Or, it is because I have made a mistake in my time prediction formula Blush....I forgot the 0.92 scaling.....

                     

                    I originally was using this equation for time prediction:

                    Time (in mins) = distance corrected heart beats*Distance/((220-Age)*0.92*(1-0.005*Distance))

                     

                    which if you express the 'distance correct heart beats' scaled for age (what I now call Heart Rate Score) it should become:

                    Race time prediction = Heart Rate Score * Distance / (0.92*(1-0.005*Distance))

                    OR in its simplified form (dividing top and bottom by Distance) becomes:

                    Race time prediction = Heart Rate Score / (0.92*(1/Distance-0.005))

                     

                    And, Heart Rate Score from a training run is (as before):

                    Heart Rate Score = mean heart rate * (1-0.005*distance)*60 / speed / (220-age)

                    where (220-age) is the age scaling factor....

                     

                    Now, (and hopefully my maths is right) your Heart Rate Score of 4.05 (using 220-age) predicts a 5km time of 22:34 and using your estimate of max heart rate your heart rate score become 3.75 with a 5km estimate of 20:54.

                     

                    I don't believe that this equation is yet the best one - or indeed that any such simple equation can predict race performance - but, it might give an indication of what might be possible if the limiting factor is aerobic performance. I really need data from more people to test it. Also, the data needs to be from flat runs, from rest with the occasional bit of flat race data . Ideally, I would like some data from an elite athlete (<16 min 5Km) and some from a casual runner with a >30 min 5km time.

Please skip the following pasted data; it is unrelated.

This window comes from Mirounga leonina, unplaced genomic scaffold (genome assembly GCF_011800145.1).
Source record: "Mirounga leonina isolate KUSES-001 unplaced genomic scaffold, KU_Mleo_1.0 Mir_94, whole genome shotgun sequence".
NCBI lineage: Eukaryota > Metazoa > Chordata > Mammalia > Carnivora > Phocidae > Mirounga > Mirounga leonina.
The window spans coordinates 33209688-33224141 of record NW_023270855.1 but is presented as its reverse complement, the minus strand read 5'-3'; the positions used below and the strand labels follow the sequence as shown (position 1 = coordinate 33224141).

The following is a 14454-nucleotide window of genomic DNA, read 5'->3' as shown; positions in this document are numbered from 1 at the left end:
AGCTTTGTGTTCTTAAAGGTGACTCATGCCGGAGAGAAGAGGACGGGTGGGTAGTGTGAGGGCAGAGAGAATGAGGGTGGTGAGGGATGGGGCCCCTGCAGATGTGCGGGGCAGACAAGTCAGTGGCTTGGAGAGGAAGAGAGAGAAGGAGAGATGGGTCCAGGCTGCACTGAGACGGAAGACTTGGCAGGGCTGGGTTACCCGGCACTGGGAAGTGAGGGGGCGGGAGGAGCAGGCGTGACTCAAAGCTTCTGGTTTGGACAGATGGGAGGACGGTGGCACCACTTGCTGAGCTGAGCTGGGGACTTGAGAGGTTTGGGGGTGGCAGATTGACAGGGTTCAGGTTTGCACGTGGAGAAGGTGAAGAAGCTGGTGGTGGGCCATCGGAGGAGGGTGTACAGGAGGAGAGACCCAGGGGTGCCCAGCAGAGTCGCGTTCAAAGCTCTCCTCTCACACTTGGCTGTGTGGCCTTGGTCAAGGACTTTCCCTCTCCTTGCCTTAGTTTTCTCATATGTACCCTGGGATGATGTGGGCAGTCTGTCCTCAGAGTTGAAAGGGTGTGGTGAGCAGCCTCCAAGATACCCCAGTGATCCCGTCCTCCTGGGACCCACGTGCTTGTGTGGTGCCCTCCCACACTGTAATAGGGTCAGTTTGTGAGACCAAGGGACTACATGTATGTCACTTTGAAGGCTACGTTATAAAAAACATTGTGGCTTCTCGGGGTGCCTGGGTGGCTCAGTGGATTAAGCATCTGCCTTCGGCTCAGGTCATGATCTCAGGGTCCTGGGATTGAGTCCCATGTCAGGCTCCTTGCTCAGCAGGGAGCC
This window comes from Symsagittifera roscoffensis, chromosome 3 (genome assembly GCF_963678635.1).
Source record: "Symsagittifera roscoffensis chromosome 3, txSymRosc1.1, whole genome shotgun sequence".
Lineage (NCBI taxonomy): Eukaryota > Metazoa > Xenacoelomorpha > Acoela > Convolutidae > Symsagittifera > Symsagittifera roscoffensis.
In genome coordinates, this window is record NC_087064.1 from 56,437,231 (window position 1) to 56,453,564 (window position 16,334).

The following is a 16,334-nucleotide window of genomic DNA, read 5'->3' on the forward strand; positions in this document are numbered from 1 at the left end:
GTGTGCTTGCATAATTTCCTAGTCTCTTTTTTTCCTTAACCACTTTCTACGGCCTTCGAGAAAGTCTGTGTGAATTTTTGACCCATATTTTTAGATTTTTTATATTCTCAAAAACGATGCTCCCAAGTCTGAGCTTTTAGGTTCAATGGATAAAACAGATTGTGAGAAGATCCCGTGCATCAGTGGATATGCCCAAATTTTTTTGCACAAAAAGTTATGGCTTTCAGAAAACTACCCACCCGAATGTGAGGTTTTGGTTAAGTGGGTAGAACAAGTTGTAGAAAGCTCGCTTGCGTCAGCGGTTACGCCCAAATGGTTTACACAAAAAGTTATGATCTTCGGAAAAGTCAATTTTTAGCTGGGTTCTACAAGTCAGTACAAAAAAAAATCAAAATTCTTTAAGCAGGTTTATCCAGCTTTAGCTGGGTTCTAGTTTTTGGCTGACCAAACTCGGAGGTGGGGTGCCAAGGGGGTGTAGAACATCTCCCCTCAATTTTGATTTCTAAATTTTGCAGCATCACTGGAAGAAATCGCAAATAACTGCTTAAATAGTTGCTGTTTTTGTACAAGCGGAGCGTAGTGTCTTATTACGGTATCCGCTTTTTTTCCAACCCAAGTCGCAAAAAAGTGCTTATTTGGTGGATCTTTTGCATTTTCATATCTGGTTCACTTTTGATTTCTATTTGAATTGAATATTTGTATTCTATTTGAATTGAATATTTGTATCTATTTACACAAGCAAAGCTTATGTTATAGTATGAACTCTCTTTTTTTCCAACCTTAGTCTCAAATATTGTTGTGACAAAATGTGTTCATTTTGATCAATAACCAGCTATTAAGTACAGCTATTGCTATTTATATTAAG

For anyone who wants a spreadsheet to do a race prediction or 'heart rate score' from a training run, there is a spreadsheet here:

                      Christof's training-based race performance predictor v0.1

                      First select the units you want to use (km or miles, speed or pace). Then enter your age and, if you have it, your maximum heart rate.

                      Finally, take some data from a training run. You will need the distance of the run, your average measured pace and your average measure heart rate. All of that will produce some values of heart beats per km and a heart rate score. That score has been scaled to sit somewhere in the range of 1-10. If you are a 1, you are probably having a very, very rough time. If you are a 10 then, can I have your autograph?

                      From that single heart rate score the sheet then predicts some race performance times. You can enter your own numbers.

                       

                      This sheet is based on some fun ideas (possibly this has been done before?) and has not been tested very rigorously. Let me have any comments. Whilst this is based on some sound bits of physiology, albeit simple physiology, don't take it too seriously or get cross with the results.

                       

                      Have fun!

                      Christof